The records and information management profession gathered once again at the annual ARMA conference, held September 23-25 in Chicago. As with last year, a joint survey by ARMA and Forrester Research echoed frustrations felt throughout the records management profession and sounded a warning note for the profession.
These studies, led by Forrester principal analyst Brian Hill, have been one of the highlights of the event for the past four years and this year was no exception.
Last year's survey called out an uncomfortable truth: that records management professionals were losing ground in their quest to be at the decision-making table. This year Hill’s analysis of the findings called out three key frustrations faced by records professionals: lack of executive focus on RM, poorly integrated technologies and continued shortcomings in skills development.
But there was one other number that leapt off the screen like a flashing danger sign: 45 percent of surveyed records managers had “no interest” in RM in a software-as-a-service (SaaS) model.
Three Challenges That Never Seem to Go Away
The Forrester/ARMA survey asked “which aspects are most challenging in limiting improvements in your organization’s records management program.” The responses were analyzed by Hill and distilled into three key themes.
1. Executives Don’t Seem to Care about Records Management
74 percent of survey respondents blamed lack of budget for not improving their organizational records management program, while 69 percent report lack of executive priority as a contributing factor to stalled program improvement.
The value that the records management function brings to enterprise is still not hitting the top levels of management.
This theme has persisted for years, and we need to really understand why — particularly, as the Forrester research notes, the budgets for RM technology investments are increasing slightly. 40 percent of respondents anticipated a budget increase of more than 5 percent over the next year, with 38 percent staying flat. In fact, only 13 percent of respondents confirmed that they were losing any budget for 2013.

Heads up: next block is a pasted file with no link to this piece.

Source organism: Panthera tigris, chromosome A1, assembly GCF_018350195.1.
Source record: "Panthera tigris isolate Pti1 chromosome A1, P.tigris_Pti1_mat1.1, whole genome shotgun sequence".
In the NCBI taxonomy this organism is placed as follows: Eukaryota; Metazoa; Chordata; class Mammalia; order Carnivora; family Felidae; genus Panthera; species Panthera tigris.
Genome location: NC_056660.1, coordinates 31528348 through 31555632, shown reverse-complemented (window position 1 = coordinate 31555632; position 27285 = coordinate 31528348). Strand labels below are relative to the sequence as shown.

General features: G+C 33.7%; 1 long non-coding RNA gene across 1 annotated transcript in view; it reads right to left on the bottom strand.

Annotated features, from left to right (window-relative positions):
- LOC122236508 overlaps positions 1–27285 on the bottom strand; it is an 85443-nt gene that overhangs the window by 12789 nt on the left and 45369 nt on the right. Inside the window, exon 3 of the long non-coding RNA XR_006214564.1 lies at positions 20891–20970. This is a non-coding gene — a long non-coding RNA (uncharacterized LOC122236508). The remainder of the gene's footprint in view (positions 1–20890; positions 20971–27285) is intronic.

Executives typically do not give budget increases to programs they don’t support or deem important — this is a disconnect that needs further exploration.
2. Technologies Don’t Play Nicely Together
74 percent of respondents listed “lack of integration with key applications” as a limitation for program improvement. Poor, or non-existent, integrations across RM, e-Discovery, archiving and physical records tracking systems “frustrate [the] potential for standardized retention, disposition, and other policy-based controls across multiple content and application types,” according to Hill in the survey’s companion article published in the latest ARMA Information Management magazine.
The content and information siloes, however, are even bigger than those technologies listed in the survey summary. Inconsistent integration across even Enterprise CMSs, SharePoint sites and enterprise applications such as ERP, HRM or CRM are challenges few companies have truly solved. Initiating good governance across the active portion of the content lifecycle can save headaches downstream, but progress is slow in many companies.
Perhaps some of the reasons for this lie in other portions of the survey results. Only 8 percent of records managers are confident that they have “strong impact” on the technology acquisition process in their company. Putting overall information governance needs, record-keeping and legal hold requirements up front can inevitably reduce the integration and interoperability frustrations down the road.
Better fluency with open standards for interoperability, and more demand for mainstream vendors to adopt such standards can also help fix this problem — but only if customers push back during the buying cycle.
3. Lack of Organizational Support Inhibits Progress
The soft skills continue to suffer. Training, skills development, finding qualified employees and getting organizational support for programs are persistent challenges in the 2012 survey. Nearly 60 percent of respondents lament “limited experienced staff” and “cultural and training barriers” as reasons for limited improvement of their programs.
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